Molecular Biology Reports

, Volume 46, Issue 2, pp 2371–2378 | Cite as

Arsenic-induced inflammation in workers

  • Lutfiye Tutkun
  • Meside Gunduzoz
  • Vugar Ali TurksoyEmail author
  • Serdar Deniz
  • Ozgur Oztan
  • Sultan Pınar Cetintepe
  • Servet Birgin Iritas
  • Fatma Meric Yilmaz
Original Article


Occupational and environmental exposures to metal and metalloids can result in neurotoxicity and immunotoxicity. Selenium (Se) is essential for the proper functioning of neutrophils, macrophages, natural killer (NK) cells, T-lymphocytes and other immune mechanisms, while zinc (Zn) is a trace element essential for basic cell activities, including cell growth and differentiation. Arsenic (As) may lead to different types of immunosuppressive effects. This study consisted of 62 male workers, who had been exposed to arsenic for different durations and 73 non-exposed male workers (control group) with no history of occupational toxic metal exposure. Whole blood and serum samples were taken from each participant for immunological, toxicological and routine analysis during their annual periodical examination. Arsenic, selenium and zinc levels were determined by the ICP-MS and cytokines, IL-6, IL-10, TNF-α, sE-selectin and VCAM-1, were measured by ELISA. There were statistically significant differences (p < 0.001) between control and As-exposed group in As (1.37 ± 0.42 vs. 4.27 ± 1.54 µg/L) and Se levels (106.37 ± 48.04 vs. 74.70 ± 30.45 µg/L). The changing levels of As, Zn and Se seems to affect the severity of inflammatory reactions based on IL-6, IL-10 and TNF-α levels (r = 0.755, r = 0.679 and r = 0.617, respectively, for all p < 0.01). Selenium was found to have a suppressive effect on cytokines, as evidenced by Pearson correlations and regression analysis. These findings support the need to closely monitor Se levels in individuals exposed to arsenic and benefits for Se supplementation in the case of arsenic exposure, occupationally or environmentally.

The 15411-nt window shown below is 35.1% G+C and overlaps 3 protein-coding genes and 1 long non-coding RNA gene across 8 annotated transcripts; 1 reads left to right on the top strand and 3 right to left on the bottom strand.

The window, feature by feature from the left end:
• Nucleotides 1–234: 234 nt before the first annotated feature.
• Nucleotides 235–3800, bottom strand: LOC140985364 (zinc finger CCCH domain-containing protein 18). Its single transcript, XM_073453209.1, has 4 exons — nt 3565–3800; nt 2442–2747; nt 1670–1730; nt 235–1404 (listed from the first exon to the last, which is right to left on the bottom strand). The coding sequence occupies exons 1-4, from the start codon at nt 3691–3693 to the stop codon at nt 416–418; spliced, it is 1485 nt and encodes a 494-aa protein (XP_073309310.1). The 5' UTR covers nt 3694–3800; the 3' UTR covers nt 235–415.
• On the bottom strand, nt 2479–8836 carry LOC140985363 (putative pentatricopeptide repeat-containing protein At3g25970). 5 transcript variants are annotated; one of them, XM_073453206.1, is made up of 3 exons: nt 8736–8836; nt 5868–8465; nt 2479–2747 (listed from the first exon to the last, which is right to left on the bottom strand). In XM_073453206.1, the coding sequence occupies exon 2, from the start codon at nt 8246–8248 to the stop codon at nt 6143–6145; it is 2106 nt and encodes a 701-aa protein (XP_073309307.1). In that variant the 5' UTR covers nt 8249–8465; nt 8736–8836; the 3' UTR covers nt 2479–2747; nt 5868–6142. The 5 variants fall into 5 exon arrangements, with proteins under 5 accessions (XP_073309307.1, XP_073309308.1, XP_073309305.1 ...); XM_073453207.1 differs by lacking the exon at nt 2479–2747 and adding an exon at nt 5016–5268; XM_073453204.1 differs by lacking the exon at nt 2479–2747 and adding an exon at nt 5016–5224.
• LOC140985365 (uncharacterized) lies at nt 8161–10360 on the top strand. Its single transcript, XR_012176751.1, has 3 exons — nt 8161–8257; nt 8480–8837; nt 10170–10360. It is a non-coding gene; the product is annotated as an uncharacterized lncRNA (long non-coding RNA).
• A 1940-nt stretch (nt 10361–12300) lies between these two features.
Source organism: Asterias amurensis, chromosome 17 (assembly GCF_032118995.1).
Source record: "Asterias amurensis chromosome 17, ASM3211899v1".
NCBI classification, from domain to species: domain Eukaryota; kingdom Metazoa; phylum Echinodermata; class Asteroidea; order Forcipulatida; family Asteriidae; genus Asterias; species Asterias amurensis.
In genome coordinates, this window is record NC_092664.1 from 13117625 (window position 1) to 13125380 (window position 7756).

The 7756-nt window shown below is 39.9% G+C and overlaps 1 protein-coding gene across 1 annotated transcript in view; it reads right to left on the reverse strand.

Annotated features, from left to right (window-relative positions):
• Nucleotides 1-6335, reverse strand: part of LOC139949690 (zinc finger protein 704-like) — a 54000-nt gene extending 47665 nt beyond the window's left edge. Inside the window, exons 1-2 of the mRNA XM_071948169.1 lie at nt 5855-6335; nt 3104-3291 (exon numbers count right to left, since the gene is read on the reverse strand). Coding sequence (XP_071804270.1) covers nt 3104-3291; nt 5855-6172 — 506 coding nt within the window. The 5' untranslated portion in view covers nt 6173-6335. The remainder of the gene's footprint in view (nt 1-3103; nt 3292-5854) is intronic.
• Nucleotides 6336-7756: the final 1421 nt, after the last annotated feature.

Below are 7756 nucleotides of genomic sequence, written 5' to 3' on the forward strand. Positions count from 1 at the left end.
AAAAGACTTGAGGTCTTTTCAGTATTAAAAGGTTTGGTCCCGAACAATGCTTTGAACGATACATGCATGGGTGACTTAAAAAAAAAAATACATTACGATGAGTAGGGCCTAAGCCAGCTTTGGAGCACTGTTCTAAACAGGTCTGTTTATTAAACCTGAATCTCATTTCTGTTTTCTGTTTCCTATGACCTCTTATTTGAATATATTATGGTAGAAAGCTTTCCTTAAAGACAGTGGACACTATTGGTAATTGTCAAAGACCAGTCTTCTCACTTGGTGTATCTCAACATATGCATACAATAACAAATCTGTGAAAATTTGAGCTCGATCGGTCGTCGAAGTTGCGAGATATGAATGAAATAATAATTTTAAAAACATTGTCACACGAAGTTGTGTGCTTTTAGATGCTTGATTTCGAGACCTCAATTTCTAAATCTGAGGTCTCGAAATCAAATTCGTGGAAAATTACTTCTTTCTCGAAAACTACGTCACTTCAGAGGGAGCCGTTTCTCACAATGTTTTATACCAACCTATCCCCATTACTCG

Inflammation Cytokine levels Selenium Zinc 



This study was supported by Yozgat Bozok University Scientific Research Foundation (Decision No: 6602c-TF/17-96).

Compliance with ethical standards

Conflict of interest

The authors declare that they have no conflict of interest.

Ethical approval

All procedures performed in this study were in accordance with the 1964 Helsinki Declaration and its later amendments. The protocol of the study was approved by the local ethics committee.

Informed consent

All participants were volunteers who were informed of the study protocol and gave informed consent.


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Copyright information

© Springer Nature B.V. 2019

Authors and Affiliations

  1. 1.Department of Biochemistry, Faculty of MedicineYozgat BozokUniversityYozgatTurkey
  2. 2.Department of Family MedicineAnkara Occupational Diseases HospitalAnkaraTurkey
  3. 3.Department of Public Health, Faculty of MedicineYozgat Bozok UniversityYozgatTurkey
  4. 4.Provincial Health DirectorateMalatyaTurkey
  5. 5.Department of Medical ManagementHLC Medical CenterAnkaraTurkey
  6. 6.Department of Internal Medicine, Faculty of MedicineHacettepe UniversityAnkaraTurkey
  7. 7.The Council of Forensic MedicineMinistry of JusticeAnkaraTurkey
  8. 8.Department of Medical Biochemistry, Faculty of MedicineAnkara Yildirim Beyazit UniversityAnkaraTurkey

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